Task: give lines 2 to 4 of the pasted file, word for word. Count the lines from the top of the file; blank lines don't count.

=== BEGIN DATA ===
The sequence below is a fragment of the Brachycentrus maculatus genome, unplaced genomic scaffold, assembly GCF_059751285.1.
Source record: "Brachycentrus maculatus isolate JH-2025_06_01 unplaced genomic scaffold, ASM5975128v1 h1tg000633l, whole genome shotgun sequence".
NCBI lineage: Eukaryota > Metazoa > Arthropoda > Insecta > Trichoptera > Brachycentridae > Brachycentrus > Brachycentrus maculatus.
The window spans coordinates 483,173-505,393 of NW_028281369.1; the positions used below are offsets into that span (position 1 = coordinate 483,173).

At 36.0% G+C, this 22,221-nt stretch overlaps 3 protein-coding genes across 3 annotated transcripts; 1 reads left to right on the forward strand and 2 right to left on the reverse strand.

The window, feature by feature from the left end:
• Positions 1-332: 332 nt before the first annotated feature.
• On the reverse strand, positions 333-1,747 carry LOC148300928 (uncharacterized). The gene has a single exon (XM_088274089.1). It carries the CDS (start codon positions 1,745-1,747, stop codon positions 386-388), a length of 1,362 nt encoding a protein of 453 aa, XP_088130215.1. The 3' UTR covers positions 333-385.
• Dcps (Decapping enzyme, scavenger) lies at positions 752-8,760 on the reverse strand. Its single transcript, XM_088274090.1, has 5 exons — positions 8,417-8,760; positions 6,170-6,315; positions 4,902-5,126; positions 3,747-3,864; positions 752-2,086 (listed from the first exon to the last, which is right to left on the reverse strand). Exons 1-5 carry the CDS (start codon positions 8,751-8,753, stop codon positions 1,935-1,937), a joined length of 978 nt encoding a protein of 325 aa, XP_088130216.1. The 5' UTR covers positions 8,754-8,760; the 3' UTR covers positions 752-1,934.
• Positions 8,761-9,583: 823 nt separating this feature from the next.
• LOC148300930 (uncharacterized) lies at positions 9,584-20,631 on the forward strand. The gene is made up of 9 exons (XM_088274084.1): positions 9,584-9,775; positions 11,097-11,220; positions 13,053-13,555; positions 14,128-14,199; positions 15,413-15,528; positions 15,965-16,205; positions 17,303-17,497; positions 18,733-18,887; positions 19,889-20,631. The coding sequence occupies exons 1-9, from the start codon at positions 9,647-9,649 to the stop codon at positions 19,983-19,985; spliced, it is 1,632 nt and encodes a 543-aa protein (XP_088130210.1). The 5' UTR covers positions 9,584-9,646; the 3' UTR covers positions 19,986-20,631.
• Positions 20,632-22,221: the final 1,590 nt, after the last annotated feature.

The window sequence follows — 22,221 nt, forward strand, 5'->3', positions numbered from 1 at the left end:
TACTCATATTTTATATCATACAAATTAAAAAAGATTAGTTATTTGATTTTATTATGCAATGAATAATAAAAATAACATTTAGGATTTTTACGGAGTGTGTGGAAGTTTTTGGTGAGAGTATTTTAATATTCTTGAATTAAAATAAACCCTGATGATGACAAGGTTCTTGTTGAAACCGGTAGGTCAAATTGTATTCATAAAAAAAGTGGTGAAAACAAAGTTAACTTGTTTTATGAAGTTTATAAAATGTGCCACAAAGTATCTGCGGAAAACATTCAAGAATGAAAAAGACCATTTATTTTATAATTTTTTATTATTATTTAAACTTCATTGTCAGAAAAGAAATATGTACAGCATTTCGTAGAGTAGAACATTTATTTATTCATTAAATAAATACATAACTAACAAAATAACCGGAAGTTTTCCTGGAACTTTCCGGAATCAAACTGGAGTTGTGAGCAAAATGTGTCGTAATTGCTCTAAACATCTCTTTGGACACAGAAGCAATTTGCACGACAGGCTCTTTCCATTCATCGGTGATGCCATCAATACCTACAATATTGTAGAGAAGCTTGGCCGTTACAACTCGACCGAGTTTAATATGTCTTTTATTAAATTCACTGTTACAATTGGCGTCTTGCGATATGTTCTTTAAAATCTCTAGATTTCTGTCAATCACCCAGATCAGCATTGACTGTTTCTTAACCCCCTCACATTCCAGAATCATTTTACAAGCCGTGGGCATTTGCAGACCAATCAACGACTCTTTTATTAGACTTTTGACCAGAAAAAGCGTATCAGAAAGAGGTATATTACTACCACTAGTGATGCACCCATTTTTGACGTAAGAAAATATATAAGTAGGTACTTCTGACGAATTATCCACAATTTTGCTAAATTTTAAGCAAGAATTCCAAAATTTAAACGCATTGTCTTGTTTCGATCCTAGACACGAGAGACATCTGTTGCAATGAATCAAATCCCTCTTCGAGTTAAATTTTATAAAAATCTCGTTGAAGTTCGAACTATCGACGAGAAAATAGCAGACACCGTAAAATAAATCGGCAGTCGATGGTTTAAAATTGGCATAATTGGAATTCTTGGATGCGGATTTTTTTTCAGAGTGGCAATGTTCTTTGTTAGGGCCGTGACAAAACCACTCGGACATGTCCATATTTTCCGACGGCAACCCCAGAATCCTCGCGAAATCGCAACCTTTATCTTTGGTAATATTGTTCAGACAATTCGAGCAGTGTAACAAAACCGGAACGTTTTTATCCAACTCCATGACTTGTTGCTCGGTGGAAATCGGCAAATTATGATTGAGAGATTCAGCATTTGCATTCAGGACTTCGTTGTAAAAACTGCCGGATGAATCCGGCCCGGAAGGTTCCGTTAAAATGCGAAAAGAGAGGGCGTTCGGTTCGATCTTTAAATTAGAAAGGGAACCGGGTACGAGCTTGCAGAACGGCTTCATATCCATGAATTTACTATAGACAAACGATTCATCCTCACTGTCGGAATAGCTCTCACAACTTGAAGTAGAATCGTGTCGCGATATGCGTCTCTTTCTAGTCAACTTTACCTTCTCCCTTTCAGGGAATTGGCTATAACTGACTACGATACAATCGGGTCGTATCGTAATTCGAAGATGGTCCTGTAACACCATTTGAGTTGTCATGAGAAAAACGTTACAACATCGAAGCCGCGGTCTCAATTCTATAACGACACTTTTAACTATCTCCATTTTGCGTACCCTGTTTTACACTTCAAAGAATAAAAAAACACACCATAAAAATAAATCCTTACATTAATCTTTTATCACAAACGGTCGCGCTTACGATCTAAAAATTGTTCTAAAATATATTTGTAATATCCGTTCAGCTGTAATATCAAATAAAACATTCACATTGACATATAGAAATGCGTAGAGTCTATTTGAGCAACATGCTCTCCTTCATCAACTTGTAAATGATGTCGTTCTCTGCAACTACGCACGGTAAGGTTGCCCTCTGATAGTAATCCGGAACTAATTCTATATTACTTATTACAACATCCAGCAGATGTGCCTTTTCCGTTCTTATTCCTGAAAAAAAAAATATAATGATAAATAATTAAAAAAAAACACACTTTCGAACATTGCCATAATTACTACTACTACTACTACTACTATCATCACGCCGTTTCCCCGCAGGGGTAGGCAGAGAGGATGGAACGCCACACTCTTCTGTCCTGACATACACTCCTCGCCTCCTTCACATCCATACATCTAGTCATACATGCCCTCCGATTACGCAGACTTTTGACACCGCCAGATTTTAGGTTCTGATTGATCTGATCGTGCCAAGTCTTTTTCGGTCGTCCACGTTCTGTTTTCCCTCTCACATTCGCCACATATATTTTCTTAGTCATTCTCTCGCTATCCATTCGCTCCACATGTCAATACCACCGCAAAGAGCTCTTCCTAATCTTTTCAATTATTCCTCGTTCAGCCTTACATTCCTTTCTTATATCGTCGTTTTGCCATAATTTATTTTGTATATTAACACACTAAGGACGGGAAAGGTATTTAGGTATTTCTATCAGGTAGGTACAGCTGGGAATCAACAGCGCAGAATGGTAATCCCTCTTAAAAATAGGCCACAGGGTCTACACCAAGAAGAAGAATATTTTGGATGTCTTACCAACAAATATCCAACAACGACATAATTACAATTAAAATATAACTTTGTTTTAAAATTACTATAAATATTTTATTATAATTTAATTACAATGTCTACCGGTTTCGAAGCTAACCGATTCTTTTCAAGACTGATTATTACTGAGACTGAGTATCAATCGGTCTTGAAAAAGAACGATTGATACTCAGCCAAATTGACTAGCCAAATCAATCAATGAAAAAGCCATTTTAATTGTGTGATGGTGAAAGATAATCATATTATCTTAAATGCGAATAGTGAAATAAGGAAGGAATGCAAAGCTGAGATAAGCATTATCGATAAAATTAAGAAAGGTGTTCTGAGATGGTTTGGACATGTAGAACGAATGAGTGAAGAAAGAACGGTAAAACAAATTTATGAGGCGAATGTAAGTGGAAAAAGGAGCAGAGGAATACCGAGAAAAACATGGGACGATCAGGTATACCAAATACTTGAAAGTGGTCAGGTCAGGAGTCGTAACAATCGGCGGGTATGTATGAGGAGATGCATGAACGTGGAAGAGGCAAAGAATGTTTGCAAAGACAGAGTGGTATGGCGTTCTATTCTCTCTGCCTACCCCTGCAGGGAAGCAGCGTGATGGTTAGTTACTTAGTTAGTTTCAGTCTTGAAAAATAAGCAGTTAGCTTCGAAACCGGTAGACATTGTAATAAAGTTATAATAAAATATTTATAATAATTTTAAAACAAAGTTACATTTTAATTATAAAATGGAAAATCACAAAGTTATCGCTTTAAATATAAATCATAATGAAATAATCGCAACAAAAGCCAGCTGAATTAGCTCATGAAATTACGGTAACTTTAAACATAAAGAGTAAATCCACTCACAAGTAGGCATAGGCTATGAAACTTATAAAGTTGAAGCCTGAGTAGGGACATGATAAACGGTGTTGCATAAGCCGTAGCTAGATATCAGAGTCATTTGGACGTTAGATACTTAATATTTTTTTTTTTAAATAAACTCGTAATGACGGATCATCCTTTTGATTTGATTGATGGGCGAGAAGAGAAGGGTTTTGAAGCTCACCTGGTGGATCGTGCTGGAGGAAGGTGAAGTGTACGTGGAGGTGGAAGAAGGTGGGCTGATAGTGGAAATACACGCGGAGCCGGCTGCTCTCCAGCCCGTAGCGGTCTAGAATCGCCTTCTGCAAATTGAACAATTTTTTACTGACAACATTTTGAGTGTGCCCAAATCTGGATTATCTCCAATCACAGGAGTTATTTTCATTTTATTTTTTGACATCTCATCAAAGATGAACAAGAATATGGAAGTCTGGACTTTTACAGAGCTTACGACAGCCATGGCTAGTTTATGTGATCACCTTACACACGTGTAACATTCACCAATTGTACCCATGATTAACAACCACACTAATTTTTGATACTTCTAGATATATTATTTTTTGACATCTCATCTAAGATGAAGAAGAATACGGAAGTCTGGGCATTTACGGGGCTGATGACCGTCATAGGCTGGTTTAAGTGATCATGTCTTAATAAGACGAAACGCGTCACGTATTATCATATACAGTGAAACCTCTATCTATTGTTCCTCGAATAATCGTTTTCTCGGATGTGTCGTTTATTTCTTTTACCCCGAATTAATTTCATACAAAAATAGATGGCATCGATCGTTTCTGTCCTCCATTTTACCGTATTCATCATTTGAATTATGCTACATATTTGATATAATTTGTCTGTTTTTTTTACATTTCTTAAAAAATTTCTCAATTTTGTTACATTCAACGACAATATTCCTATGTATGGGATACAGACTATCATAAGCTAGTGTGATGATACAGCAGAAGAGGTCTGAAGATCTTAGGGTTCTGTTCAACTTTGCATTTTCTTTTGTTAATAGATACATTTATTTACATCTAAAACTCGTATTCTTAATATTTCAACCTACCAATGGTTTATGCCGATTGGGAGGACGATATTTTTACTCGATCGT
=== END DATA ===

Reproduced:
Source record: "Brachycentrus maculatus isolate JH-2025_06_01 unplaced genomic scaffold, ASM5975128v1 h1tg000633l, whole genome shotgun sequence".
NCBI lineage: Eukaryota > Metazoa > Arthropoda > Insecta > Trichoptera > Brachycentridae > Brachycentrus > Brachycentrus maculatus.
The window spans coordinates 483,173-505,393 of NW_028281369.1; the positions used below are offsets into that span (position 1 = coordinate 483,173).